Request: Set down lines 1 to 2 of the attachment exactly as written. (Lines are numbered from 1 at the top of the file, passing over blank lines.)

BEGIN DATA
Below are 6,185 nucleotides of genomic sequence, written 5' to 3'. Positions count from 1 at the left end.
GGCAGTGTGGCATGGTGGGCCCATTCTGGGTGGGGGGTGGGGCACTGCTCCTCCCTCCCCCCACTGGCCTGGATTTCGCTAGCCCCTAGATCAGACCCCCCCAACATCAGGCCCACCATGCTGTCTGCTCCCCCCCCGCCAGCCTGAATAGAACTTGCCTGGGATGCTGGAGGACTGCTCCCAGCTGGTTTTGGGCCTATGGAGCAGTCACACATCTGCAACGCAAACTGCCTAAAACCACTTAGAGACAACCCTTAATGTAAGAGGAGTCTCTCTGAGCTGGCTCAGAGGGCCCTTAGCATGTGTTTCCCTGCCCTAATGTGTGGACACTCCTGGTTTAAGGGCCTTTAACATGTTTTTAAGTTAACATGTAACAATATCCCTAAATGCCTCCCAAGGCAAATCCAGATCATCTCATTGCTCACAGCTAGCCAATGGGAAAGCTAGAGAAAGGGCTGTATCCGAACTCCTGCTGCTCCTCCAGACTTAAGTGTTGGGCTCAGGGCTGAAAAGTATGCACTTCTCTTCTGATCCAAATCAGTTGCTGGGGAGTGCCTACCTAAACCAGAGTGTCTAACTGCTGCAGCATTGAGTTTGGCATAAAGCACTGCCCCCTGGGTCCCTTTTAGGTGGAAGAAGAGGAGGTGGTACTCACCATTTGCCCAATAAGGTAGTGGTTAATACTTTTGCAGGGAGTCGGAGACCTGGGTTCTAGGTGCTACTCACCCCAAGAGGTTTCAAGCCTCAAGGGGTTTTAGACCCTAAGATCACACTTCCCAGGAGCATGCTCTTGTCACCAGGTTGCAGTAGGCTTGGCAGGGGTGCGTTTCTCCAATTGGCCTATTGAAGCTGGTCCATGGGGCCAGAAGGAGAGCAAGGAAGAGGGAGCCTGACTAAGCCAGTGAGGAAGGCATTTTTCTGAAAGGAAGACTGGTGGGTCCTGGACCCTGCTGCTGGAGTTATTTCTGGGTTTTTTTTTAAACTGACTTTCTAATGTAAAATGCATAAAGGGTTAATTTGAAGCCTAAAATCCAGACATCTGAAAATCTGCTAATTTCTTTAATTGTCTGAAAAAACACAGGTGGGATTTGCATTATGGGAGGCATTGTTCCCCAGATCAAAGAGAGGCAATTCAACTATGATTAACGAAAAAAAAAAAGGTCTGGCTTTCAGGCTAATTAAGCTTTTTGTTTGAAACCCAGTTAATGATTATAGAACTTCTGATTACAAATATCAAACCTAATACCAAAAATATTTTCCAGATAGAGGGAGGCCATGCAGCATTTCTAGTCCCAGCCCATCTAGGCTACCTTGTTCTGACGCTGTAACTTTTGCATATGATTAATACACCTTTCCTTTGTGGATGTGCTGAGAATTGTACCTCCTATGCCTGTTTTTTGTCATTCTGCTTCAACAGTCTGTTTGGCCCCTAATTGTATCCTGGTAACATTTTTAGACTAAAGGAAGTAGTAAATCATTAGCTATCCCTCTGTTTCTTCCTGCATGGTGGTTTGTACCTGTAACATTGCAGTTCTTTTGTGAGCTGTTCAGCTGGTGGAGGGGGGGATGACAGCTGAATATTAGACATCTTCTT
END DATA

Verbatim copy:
Below are 6,185 nucleotides of genomic sequence, written 5' to 3'. Positions count from 1 at the left end.
GGCAGTGTGGCATGGTGGGCCCATTCTGGGTGGGGGGTGGGGCACTGCTCCTCCCTCCCCCCACTGGCCTGGATTTCGCTAGCCCCTAGATCAGACCCCCCCAACATCAGGCCCACCATGCTGTCTGCTCCCCCCCCGCCAGCCTGAATAGAACTTGCCTGGGATGCTGGAGGACTGCTCCCAGCTGGTTTTGGGCCTATGGAGCAGTCACACATCTGCAACGCAAACTGCCTAAAACCACTTAGAGACAACCCTTAATGTAAGAGGAGTCTCTCTGAGCTGGCTCAGAGGGCCCTTAGCATGTGTTTCCCTGCCCTAATGTGTGGACACTCCTGGTTTAAGGGCCTTTAACATGTTTTTAAGTTAACATGTAACAATATCCCTAAATGCCTCCCAAGGCAAATCCAGATCATCTCATTGCTCACAGCTAGCCAATGGGAAAGCTAGAGAAAGGGCTGTATCCGAACTCCTGCTGCTCCTCCAGACTTAAGTGTTGGGCTCAGGGCTGAAAAGTATGCACTTCTCTTCTGATCCAAATCAGTTGCTGGGGAGTGCCTACCTAAACCAGAGTGTCTAACTGCTGCAGCATTGAGTTTGGCATAAAGCACTGCCCCCTGGGTCCCTTTTAGGTGGAAGAAGAGGAGGTGGTACTCACCATTTGCCCAATAAGGTAGTGGTTAATACTTTTGCAGGGAGTCGGAGACCTGGGTTCTAGGTGCTACTCACCCCAAGAGGTTTCAAGCCTCAAGGGGTTTTAGACCCTAAGATCACACTTCCCAGGAGCATGCTCTTGTCACCAGGTTGCAGTAGGCTTGGCAGGGGTGCGTTTCTCCAATTGGCCTATTGAAGCTGGTCCATGGGGCCAGAAGGAGAGCAAGGAAGAGGGAGCCTGACTAAGCCAGTGAGGAAGGCATTTTTCTGAAAGGAAGACTGGTGGGTCCTGGACCCTGCTGCTGGAGTTATTTCTGGGTTTTTTTTTAAACTGACTTTCTAATGTAAAATGCATAAAGGGTTAATTTGAAGCCTAAAATCCAGACATCTGAAAATCTGCTAATTTCTTTAATTGTCTGAAAAAACACAGGTGGGATTTGCATTATGGGAGGCATTGTTCCCCAGATCAAAGAGAGGCAATTCAACTATGATTAACGAAAAAAAAAAAGGTCTGGCTTTCAGGCTAATTAAGCTTTTTGTTTGAAACCCAGTTAATGATTATAGAACTTCTGATTACAAATATCAAACCTAATACCAAAAATATTTTCCAGATAGAGGGAGGCCATGCAGCATTTCTAGTCCCAGCCCATCTAGGCTACCTTGTTCTGACGCTGTAACTTTTGCATATGATTAATACACCTTTCCTTTGTGGATGTGCTGAGAATTGTACCTCCTATGCCTGTTTTTTGTCATTCTGCTTCAACAGTCTGTTTGGCCCCTAATTGTATCCTGGTAACATTTTTAGACTAAAGGAAGTAGTAAATCATTAGCTATCCCTCTGTTTCTTCCTGCATGGTGGTTTGTACCTGTAACATTGCAGTTCTTTTGTGAGCTGTTCAGCTGGTGGAGGGGGGGATGACAGCTGAATATTAGACATCTTCTT